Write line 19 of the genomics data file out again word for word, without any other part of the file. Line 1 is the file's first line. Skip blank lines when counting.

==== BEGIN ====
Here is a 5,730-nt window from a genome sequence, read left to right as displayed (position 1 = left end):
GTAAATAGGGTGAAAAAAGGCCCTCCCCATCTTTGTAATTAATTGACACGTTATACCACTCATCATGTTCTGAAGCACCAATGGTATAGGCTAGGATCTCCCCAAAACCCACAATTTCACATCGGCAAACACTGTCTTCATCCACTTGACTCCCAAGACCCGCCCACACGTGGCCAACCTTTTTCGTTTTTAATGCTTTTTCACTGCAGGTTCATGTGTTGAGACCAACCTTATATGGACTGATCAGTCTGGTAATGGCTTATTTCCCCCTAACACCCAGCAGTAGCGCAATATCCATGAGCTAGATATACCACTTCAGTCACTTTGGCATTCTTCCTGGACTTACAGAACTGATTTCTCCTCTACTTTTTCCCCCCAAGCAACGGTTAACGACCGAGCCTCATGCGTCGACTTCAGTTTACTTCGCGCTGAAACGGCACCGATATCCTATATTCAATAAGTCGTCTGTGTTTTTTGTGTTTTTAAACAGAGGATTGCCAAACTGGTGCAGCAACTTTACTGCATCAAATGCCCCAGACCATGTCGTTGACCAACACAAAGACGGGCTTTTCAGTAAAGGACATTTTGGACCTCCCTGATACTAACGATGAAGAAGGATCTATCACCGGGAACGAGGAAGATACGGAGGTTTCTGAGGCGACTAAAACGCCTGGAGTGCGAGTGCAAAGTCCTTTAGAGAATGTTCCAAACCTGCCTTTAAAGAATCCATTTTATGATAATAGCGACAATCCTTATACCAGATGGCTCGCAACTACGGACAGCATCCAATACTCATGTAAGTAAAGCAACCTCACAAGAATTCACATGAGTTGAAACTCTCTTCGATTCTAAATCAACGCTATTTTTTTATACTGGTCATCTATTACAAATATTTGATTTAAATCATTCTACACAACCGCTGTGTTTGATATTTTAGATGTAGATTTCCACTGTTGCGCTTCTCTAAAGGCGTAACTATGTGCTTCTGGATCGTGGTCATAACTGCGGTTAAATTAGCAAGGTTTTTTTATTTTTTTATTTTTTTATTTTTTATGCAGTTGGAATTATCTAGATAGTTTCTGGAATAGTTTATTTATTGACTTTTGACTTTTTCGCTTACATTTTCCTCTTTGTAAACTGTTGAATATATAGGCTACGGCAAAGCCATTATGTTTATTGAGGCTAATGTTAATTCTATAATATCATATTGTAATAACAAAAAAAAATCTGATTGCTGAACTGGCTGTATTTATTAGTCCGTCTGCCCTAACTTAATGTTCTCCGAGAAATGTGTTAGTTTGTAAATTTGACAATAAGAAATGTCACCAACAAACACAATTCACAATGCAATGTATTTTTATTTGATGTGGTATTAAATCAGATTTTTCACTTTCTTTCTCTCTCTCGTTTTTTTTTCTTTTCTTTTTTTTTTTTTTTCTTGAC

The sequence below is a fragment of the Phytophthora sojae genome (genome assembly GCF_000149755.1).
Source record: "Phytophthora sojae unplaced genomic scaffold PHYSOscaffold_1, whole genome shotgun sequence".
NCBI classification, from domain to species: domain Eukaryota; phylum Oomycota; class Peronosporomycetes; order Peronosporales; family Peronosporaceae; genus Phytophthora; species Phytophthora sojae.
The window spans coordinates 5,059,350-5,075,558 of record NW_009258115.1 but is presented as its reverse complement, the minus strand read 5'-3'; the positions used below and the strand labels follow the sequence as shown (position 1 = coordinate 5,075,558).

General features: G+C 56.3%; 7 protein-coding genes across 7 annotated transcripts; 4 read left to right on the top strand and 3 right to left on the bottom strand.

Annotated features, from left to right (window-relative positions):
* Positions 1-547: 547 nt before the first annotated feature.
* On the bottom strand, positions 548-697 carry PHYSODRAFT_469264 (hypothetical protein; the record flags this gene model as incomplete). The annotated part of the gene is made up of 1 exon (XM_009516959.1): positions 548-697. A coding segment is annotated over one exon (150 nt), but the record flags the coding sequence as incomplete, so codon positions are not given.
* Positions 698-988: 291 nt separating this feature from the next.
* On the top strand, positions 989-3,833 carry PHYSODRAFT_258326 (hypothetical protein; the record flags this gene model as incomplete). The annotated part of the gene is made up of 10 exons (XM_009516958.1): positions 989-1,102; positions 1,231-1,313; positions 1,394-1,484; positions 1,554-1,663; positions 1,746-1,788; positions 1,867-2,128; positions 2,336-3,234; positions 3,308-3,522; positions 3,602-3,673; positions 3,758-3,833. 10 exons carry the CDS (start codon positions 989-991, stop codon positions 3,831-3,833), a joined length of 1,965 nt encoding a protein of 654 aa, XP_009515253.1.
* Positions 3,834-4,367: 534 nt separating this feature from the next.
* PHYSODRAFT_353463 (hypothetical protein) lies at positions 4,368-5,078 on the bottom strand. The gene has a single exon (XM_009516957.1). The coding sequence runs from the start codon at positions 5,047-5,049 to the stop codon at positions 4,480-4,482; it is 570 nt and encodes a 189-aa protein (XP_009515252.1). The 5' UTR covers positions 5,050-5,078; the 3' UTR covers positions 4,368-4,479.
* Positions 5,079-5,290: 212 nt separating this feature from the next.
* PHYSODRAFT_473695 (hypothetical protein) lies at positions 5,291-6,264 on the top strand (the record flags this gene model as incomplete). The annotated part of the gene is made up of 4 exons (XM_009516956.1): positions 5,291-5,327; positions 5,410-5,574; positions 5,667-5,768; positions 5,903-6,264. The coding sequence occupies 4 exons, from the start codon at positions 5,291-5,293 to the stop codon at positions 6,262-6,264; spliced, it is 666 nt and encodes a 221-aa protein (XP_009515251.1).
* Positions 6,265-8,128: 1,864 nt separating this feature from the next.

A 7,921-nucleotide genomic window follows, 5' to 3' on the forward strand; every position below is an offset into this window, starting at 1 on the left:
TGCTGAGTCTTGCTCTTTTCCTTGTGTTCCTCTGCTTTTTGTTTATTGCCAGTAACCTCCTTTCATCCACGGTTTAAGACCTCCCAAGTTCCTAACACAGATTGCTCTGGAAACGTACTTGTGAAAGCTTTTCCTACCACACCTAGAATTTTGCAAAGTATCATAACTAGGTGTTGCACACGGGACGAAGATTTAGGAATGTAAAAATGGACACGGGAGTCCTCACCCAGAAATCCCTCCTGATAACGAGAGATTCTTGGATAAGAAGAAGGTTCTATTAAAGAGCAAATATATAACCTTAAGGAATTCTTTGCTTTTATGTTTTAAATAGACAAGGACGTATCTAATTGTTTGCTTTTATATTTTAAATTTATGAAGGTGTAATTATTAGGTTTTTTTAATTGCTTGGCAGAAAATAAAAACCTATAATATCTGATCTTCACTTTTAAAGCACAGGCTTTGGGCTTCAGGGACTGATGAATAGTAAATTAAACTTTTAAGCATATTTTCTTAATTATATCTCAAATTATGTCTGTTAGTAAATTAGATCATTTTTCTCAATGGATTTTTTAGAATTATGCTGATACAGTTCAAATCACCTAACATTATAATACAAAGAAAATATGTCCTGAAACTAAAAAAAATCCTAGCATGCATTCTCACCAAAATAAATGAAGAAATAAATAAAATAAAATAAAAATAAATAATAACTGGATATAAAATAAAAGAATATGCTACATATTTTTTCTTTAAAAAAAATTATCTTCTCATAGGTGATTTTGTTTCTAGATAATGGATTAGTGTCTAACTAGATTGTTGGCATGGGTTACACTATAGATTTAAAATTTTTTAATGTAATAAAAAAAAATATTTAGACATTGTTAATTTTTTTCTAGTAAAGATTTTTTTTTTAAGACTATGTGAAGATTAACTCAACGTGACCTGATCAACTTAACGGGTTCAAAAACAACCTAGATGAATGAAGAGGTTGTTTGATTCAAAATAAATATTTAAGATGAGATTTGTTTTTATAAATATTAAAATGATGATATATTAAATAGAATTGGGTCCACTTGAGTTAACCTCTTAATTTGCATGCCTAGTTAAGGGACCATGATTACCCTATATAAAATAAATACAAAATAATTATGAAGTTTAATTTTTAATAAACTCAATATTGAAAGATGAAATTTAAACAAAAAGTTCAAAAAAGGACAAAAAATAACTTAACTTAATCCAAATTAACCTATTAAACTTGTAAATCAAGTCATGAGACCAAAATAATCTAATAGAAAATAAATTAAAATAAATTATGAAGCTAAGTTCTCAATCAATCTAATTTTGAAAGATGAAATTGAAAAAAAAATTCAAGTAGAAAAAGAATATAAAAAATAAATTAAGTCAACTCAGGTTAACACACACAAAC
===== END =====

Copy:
TGCTGAGTCTTGCTCTTTTCCTTGTGTTCCTCTGCTTTTTGTTTATTGCCAGTAACCTCCTTTCATCCACGGTTTAAGACCTCCCAAGTTCCTAACACAGATTGCTCTGGAAACGTACTTGTGAAAGCTTTTCCTACCACACCTAGAATTTTGCAAAGTATCATAACTAGGTGTTGCACACGGGACGAAGATTTAGGAATGTAAAAATGGACACGGGAGTCCTCACCCAGAAATCCCTCCTGATAACGAGAGATTCTTGGATAAGAAGAAGGTTCTATTAAAGAGCAAATATATAACCTTAAGGAATTCTTTGCTTTTATGTTTTAAATAGACAAGGACGTATCTAATTGTTTGCTTTTATATTTTAAATTTATGAAGGTGTAATTATTAGGTTTTTTTAATTGCTTGGCAGAAAATAAAAACCTATAATATCTGATCTTCACTTTTAAAGCACAGGCTTTGGGCTTCAGGGACTGATGAATAGTAAATTAAACTTTTAAGCATATTTTCTTAATTATATCTCAAATTATGTCTGTTAGTAAATTAGATCATTTTTCTCAATGGATTTTTTAGAATTATGCTGATACAGTTCAAATCACCTAACATTATAATACAAAGAAAATATGTCCTGAAACTAAAAAAAATCCTAGCATGCATTCTCACCAAAATAAATGAAGAAATAAATAAAATAAAATAAAAATAAATAATAACTGGATATAAAATAAAAGAATATGCTACATATTTTTTCTTTAAAAAAAATTATCTTCTCATAGGTGATTTTGTTTCTAGATAATGGATTAGTGTCTAACTAGATTGTTGGCATGGGTTACACTATAGATTTAAAATTTTTTAATGTAATAAAAAAAAATATTTAGACATTGTTAATTTTTTTCTAGTAAAGATTTTTTTTTTAAGACTATGTGAAGATTAACTCAACGTGACCTGATCAACTTAACGGGTTCAAAAACAACCTAGATGAATGAAGAGGTTGTTTGATTCAAAATAAATATTTAAGATGAGATTTGTTTTTATAAATATTAAAATGATGATATATTAAATAGAATTGGGTCCACTTGAGTTAACCTCTTAATTTGCATGCCTAGTTAAGGGACCATGATTACCCTATATAAAATAAATACAAAATAATTATGAAGTTTAATTTTTAATAAACTCAATATTGAAAGATGAAATTTAAACAAAAAGTTCAAAAAAGGACAAAAAATAACTTAACTTAATCCAAATTAACCTATTAAACTTGTAAATCAAGTCATGAGACCAAAATAATCTAATAGAAAATAAATTAAAATAAATTATGAAGCTAAGTTCTCAATCAATCTAATTTTGAAAGATGAAATTGAAAAAAAAATTCAAGTAGAAAAAGAATATAAAAAATAAATTAAGTCAACTCAGGTTAACACACACAAAC